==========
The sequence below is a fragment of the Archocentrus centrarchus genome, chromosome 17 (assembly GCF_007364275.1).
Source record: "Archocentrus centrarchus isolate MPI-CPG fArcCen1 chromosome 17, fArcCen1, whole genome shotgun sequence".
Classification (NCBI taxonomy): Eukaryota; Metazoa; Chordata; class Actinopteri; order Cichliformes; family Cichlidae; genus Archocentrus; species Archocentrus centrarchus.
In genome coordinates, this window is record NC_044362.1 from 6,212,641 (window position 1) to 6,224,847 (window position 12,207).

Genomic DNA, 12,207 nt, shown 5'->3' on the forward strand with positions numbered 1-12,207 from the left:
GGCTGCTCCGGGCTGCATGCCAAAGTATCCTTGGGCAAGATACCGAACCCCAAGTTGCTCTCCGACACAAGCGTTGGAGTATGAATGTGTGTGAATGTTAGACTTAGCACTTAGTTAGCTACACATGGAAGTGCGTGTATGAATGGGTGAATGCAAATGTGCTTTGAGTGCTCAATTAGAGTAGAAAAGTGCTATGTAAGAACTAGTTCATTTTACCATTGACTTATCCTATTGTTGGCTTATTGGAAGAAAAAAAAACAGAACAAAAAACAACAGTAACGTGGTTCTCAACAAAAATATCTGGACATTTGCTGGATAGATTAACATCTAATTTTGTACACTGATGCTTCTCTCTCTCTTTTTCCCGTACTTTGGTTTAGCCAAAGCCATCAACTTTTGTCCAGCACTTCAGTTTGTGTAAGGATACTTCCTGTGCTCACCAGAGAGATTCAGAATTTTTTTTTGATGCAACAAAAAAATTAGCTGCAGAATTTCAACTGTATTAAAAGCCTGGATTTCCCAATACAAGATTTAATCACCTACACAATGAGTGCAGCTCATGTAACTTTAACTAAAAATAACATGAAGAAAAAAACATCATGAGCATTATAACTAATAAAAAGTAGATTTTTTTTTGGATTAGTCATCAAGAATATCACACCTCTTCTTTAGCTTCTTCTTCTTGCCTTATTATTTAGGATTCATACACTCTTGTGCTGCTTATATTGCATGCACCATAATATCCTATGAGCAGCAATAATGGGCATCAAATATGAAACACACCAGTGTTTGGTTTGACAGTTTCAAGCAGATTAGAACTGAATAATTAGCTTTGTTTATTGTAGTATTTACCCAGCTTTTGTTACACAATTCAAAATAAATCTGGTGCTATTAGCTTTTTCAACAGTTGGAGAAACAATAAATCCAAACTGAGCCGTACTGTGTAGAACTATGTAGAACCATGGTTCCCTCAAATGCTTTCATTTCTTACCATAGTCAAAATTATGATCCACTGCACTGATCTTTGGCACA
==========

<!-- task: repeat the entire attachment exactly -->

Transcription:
The sequence below is a fragment of the Archocentrus centrarchus genome, chromosome 17 (assembly GCF_007364275.1).
Source record: "Archocentrus centrarchus isolate MPI-CPG fArcCen1 chromosome 17, fArcCen1, whole genome shotgun sequence".
Classification (NCBI taxonomy): Eukaryota; Metazoa; Chordata; class Actinopteri; order Cichliformes; family Cichlidae; genus Archocentrus; species Archocentrus centrarchus.
In genome coordinates, this window is record NC_044362.1 from 6,212,641 (window position 1) to 6,224,847 (window position 12,207).

Genomic DNA, 12,207 nt, shown 5'->3' on the forward strand with positions numbered 1-12,207 from the left:
GGCTGCTCCGGGCTGCATGCCAAAGTATCCTTGGGCAAGATACCGAACCCCAAGTTGCTCTCCGACACAAGCGTTGGAGTATGAATGTGTGTGAATGTTAGACTTAGCACTTAGTTAGCTACACATGGAAGTGCGTGTATGAATGGGTGAATGCAAATGTGCTTTGAGTGCTCAATTAGAGTAGAAAAGTGCTATGTAAGAACTAGTTCATTTTACCATTGACTTATCCTATTGTTGGCTTATTGGAAGAAAAAAAAACAGAACAAAAAACAACAGTAACGTGGTTCTCAACAAAAATATCTGGACATTTGCTGGATAGATTAACATCTAATTTTGTACACTGATGCTTCTCTCTCTCTTTTTCCCGTACTTTGGTTTAGCCAAAGCCATCAACTTTTGTCCAGCACTTCAGTTTGTGTAAGGATACTTCCTGTGCTCACCAGAGAGATTCAGAATTTTTTTTTGATGCAACAAAAAAATTAGCTGCAGAATTTCAACTGTATTAAAAGCCTGGATTTCCCAATACAAGATTTAATCACCTACACAATGAGTGCAGCTCATGTAACTTTAACTAAAAATAACATGAAGAAAAAAACATCATGAGCATTATAACTAATAAAAAGTAGATTTTTTTTTGGATTAGTCATCAAGAATATCACACCTCTTCTTTAGCTTCTTCTTCTTGCCTTATTATTTAGGATTCATACACTCTTGTGCTGCTTATATTGCATGCACCATAATATCCTATGAGCAGCAATAATGGGCATCAAATATGAAACACACCAGTGTTTGGTTTGACAGTTTCAAGCAGATTAGAACTGAATAATTAGCTTTGTTTATTGTAGTATTTACCCAGCTTTTGTTACACAATTCAAAATAAATCTGGTGCTATTAGCTTTTTCAACAGTTGGAGAAACAATAAATCCAAACTGAGCCGTACTGTGTAGAACTATGTAGAACCATGGTTCCCTCAAATGCTTTCATTTCTTACCATAGTCAAAATTATGATCCACTGCACTGATCTTTGGCACA